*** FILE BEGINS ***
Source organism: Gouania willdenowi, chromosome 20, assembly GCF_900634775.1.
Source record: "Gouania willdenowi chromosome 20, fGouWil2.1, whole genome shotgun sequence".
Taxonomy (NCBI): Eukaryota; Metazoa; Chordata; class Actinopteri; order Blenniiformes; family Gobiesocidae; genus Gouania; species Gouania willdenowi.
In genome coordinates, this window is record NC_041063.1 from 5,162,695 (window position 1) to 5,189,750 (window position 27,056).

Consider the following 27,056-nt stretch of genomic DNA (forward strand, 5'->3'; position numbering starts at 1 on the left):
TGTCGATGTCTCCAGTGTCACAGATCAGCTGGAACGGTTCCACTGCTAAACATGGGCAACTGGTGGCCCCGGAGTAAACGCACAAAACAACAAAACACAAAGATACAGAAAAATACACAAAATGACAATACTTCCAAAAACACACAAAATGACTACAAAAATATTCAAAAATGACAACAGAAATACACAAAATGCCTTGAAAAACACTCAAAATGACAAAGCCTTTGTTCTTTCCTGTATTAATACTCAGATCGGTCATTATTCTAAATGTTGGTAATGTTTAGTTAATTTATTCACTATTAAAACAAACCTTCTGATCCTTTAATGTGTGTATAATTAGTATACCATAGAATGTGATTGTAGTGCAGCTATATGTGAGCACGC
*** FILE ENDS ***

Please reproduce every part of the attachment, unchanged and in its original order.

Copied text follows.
Source organism: Gouania willdenowi, chromosome 20, assembly GCF_900634775.1.
Source record: "Gouania willdenowi chromosome 20, fGouWil2.1, whole genome shotgun sequence".
Taxonomy (NCBI): Eukaryota; Metazoa; Chordata; class Actinopteri; order Blenniiformes; family Gobiesocidae; genus Gouania; species Gouania willdenowi.
In genome coordinates, this window is record NC_041063.1 from 5,162,695 (window position 1) to 5,189,750 (window position 27,056).

Consider the following 27,056-nt stretch of genomic DNA (forward strand, 5'->3'; position numbering starts at 1 on the left):
TGTCGATGTCTCCAGTGTCACAGATCAGCTGGAACGGTTCCACTGCTAAACATGGGCAACTGGTGGCCCCGGAGTAAACGCACAAAACAACAAAACACAAAGATACAGAAAAATACACAAAATGACAATACTTCCAAAAACACACAAAATGACTACAAAAATATTCAAAAATGACAACAGAAATACACAAAATGCCTTGAAAAACACTCAAAATGACAAAGCCTTTGTTCTTTCCTGTATTAATACTCAGATCGGTCATTATTCTAAATGTTGGTAATGTTTAGTTAATTTATTCACTATTAAAACAAACCTTCTGATCCTTTAATGTGTGTATAATTAGTATACCATAGAATGTGATTGTAGTGCAGCTATATGTGAGCACGC